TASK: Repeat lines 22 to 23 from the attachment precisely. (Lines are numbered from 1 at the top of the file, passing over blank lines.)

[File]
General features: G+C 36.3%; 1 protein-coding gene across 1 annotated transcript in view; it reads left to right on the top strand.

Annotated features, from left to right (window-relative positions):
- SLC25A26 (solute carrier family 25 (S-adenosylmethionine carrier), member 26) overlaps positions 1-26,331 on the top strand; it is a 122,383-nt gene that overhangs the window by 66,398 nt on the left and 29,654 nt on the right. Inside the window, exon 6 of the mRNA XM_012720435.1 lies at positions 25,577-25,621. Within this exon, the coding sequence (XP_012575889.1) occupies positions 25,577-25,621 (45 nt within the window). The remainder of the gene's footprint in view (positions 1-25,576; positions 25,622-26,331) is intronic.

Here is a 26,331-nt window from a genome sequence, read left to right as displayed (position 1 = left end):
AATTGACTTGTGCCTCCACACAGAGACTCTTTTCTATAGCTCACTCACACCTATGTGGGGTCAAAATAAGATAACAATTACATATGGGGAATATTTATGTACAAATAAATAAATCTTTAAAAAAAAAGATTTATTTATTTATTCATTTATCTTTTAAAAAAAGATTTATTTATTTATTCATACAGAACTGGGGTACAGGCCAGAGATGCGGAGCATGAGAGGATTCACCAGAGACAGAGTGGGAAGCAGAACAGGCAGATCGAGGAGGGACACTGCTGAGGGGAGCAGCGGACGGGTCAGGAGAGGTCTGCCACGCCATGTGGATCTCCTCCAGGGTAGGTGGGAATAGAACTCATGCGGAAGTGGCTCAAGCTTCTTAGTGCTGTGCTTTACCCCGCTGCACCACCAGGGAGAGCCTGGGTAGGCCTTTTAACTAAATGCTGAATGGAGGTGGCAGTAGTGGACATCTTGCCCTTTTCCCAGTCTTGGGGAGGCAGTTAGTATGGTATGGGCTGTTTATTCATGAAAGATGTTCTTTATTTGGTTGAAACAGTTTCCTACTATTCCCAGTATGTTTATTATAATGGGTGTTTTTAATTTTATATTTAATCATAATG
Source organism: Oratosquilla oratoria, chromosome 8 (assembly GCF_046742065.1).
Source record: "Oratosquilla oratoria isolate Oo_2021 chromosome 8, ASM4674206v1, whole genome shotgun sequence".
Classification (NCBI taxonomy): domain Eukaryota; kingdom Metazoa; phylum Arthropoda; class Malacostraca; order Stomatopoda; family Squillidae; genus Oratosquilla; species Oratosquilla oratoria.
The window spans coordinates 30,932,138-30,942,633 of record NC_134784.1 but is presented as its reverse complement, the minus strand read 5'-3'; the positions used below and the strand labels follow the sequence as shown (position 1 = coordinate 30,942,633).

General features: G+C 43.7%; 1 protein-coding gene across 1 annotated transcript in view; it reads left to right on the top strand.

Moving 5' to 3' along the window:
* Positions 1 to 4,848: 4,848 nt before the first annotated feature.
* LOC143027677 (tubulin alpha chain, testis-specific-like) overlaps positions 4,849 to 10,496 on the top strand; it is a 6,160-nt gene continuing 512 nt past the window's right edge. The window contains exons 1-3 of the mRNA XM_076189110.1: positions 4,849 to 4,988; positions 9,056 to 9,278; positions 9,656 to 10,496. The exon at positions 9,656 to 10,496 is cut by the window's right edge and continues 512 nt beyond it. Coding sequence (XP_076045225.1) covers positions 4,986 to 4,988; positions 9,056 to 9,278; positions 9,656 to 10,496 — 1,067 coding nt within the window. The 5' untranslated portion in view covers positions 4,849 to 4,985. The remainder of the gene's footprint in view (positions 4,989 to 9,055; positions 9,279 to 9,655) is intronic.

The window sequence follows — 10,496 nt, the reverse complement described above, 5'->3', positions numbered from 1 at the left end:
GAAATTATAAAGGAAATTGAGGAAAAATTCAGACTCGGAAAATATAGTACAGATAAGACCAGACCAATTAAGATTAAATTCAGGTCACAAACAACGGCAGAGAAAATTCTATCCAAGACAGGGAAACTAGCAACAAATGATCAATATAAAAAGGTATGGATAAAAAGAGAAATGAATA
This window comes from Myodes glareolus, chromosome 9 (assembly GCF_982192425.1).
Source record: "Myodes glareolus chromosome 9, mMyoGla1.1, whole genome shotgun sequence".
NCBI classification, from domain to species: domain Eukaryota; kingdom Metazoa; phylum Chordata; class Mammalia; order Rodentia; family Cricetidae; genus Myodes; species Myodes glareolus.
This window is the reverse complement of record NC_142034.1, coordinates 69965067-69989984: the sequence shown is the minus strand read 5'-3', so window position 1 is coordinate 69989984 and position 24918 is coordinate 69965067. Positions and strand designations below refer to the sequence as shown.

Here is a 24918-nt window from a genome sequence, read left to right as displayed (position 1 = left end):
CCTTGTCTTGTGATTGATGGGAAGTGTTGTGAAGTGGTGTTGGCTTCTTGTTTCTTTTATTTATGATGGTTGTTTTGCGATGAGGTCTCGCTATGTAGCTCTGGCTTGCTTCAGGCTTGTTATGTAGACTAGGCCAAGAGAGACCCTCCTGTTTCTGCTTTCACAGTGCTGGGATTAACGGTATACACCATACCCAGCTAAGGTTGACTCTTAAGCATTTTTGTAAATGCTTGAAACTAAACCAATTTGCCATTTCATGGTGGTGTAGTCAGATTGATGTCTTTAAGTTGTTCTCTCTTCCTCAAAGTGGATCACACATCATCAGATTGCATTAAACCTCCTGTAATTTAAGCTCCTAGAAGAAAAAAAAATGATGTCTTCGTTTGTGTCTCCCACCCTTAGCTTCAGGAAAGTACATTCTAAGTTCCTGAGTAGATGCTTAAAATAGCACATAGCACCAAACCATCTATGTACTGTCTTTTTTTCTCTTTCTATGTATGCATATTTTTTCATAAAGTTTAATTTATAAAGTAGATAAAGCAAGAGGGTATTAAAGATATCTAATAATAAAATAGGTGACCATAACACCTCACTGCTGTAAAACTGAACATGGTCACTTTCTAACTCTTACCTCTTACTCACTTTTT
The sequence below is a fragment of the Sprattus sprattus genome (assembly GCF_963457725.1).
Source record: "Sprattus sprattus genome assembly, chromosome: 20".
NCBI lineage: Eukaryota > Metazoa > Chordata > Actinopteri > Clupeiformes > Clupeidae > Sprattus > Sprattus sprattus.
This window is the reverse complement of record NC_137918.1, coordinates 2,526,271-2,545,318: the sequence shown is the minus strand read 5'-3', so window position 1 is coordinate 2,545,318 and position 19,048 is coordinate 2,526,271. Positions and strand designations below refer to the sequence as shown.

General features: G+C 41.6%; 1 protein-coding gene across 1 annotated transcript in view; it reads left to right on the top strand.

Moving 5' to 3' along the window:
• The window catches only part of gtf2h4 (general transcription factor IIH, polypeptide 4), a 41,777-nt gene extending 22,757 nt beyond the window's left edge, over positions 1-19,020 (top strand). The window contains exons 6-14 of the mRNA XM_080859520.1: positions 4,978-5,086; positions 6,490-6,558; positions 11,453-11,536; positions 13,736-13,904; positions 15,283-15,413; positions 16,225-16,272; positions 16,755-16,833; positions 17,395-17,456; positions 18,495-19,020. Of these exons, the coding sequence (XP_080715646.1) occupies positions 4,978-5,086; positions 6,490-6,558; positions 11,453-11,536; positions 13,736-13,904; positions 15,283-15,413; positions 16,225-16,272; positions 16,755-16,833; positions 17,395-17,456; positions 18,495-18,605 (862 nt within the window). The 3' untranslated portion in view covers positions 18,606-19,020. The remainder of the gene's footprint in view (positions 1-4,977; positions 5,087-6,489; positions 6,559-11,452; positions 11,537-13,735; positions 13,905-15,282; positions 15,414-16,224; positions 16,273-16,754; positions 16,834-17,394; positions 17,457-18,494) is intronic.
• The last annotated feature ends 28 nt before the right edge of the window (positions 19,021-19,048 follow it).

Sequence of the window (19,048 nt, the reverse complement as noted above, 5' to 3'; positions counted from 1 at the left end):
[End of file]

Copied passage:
The sequence below is a fragment of the Sprattus sprattus genome (assembly GCF_963457725.1).
Source record: "Sprattus sprattus genome assembly, chromosome: 20".